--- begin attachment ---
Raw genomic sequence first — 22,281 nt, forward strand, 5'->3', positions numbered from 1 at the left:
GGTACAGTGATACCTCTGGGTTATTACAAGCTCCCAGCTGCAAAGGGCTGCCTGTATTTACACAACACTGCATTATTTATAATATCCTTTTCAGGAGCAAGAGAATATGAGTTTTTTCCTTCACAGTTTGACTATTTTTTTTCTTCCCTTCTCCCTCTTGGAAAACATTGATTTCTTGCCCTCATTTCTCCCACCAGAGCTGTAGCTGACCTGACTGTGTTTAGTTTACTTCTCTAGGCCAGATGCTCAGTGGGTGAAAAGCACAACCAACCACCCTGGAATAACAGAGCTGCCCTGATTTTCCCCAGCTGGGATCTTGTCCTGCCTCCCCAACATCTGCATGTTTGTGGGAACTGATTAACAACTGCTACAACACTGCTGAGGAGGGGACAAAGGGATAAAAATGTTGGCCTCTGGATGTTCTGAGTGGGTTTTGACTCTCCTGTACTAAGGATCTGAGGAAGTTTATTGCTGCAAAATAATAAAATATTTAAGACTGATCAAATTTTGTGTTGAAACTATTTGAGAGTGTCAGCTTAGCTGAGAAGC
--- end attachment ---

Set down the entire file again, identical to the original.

Raw genomic sequence first — 22,281 nt, forward strand, 5'->3', positions numbered from 1 at the left:
GGTACAGTGATACCTCTGGGTTATTACAAGCTCCCAGCTGCAAAGGGCTGCCTGTATTTACACAACACTGCATTATTTATAATATCCTTTTCAGGAGCAAGAGAATATGAGTTTTTTCCTTCACAGTTTGACTATTTTTTTTCTTCCCTTCTCCCTCTTGGAAAACATTGATTTCTTGCCCTCATTTCTCCCACCAGAGCTGTAGCTGACCTGACTGTGTTTAGTTTACTTCTCTAGGCCAGATGCTCAGTGGGTGAAAAGCACAACCAACCACCCTGGAATAACAGAGCTGCCCTGATTTTCCCCAGCTGGGATCTTGTCCTGCCTCCCCAACATCTGCATGTTTGTGGGAACTGATTAACAACTGCTACAACACTGCTGAGGAGGGGACAAAGGGATAAAAATGTTGGCCTCTGGATGTTCTGAGTGGGTTTTGACTCTCCTGTACTAAGGATCTGAGGAAGTTTATTGCTGCAAAATAATAAAATATTTAAGACTGATCAAATTTTGTGTTGAAACTATTTGAGAGTGTCAGCTTAGCTGAGAAGC